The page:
This summer, INVISIBLE CITIES Music & Arts Festival comes around for it’s second year hosted in partnership with Catapult CC and Shannon’s At The Top on the historic Pine Ave in Long Beach. I’m releasing Old Fashion as my single. Shortly after Old Fashion’s release, the EP will be released, and then you’ll have the album within the next two years.

Great, so let’s dig a little deeper into the story – has it been an easy path overall and if not, what were the challenges you’ve had to overcome?
I am my own final boss battle. Yeah, my mother and I came to LA with no money, but I often made bad decisions. I was a very gifted child, but I didn’t study my craft. No matter what, there was no voice in my mind that drew me to learn the values of real artistry. Now that I’m a bit older, I can look inward and acknowledge developmental issues in my character that unfortunately caused me to burn bridges at the speed of light. Through isolation, I discovered a passion for learning music and becoming a record producer. I could always hear these musical arrangements in my head, and not many people wanted to continue working with me when they saw my work ethic was garbage; so I produced myself. Correction; LA people flake and my work ethic WAS garbage.

Then there was so much drama in my family and negativity in my love life that pushed me out of the love I lived in with music. It just wasn’t the same. Being broken and not having a clue who I was made it difficult to follow a dream. I still wrote music of course but I was too busy couch hopping, trying to hold down a job, and prove all the wrong things to be right. Fact of the matter was…I didn’t want to succeed more than I wanted to breathe. I was ungrateful. I was selfish. I was ignorant and unwilling to change. Until now.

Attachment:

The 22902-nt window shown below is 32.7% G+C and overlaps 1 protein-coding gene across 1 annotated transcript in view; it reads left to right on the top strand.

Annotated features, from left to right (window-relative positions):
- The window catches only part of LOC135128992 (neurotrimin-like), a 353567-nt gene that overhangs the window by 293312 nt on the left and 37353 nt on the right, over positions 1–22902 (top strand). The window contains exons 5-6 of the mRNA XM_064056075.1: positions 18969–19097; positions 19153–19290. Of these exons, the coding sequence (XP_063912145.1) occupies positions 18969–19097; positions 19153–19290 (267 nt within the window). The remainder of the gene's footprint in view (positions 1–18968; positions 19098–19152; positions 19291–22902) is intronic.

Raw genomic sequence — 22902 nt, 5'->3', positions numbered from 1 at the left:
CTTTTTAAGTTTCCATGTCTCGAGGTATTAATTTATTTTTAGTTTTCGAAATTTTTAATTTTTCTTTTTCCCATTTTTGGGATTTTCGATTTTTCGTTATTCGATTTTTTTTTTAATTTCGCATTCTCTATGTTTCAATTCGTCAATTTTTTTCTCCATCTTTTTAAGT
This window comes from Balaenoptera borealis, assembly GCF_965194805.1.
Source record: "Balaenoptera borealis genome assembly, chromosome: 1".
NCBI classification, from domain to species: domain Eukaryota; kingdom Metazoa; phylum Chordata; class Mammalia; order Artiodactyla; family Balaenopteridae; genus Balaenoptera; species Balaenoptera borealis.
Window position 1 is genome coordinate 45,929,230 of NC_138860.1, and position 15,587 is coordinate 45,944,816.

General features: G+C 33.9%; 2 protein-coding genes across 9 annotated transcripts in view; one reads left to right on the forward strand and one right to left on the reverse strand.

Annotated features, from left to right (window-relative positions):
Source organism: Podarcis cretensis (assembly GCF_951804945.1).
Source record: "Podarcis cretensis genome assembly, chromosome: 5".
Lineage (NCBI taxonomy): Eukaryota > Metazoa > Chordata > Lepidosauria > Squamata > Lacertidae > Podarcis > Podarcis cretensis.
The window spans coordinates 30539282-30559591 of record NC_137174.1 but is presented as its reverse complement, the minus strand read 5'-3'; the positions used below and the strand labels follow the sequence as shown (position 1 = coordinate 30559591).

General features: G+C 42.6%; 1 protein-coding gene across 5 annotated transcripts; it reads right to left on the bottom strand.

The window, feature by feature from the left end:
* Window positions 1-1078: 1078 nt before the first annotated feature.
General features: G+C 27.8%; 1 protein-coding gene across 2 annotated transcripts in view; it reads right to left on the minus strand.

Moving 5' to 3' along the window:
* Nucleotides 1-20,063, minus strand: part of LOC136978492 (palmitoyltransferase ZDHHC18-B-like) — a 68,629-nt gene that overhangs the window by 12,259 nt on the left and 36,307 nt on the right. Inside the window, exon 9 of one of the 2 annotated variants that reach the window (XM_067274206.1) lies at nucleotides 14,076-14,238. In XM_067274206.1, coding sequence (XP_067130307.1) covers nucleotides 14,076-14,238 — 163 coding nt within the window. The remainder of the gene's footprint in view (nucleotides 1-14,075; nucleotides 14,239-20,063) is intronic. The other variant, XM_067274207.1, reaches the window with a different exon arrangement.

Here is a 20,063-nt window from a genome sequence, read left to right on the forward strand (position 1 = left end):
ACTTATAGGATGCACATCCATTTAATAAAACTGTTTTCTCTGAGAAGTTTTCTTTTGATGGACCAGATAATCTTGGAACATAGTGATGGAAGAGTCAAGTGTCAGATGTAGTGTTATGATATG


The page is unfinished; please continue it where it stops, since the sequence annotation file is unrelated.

We’d love to hear more about your work and what you are currently focused on. What else should we know?
INVISIBLE CITIES Music & Arts Festival is an extension of my love for independent artists and creatives. Though I feel like I could have done more in my youth, I also really wanted someone to teach me how I could have done more. INVISIBLE CITIES is the vehicle of the future to catapult independent music forward. I’m most proud of the way independent artists inspire me to not only be a stronger artist, but also a stronger person. What sets this festival apart is that it’s being built on the culture of independent artists from many creative disciplines.

Is there a characteristic or quality that you feel is essential to success?
I’d like to say compassionate humility and weaponized love are important qualities. Compassionate humility is a characteristic that exudes unconditional forgiveness, the nature of spirring others to their success, and truly understanding that we are all on the ground floor. Weaponized love is radical. Loving with a kind of rage that hates hate and malicious behavior. Weaponized love is looking within yourself to eradicate anything holding you back from having and acting with unconditional love. The very same intensity terrorists believe in their cause with, is the very same intensity I believe in weaponized love. I absolutely refuse to judge another because of the very fact that God has seen me through the worst decisions of my life so far.

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Image Credit:
Zane Meyer Thornton, Joshua Suomi, Matthew Orso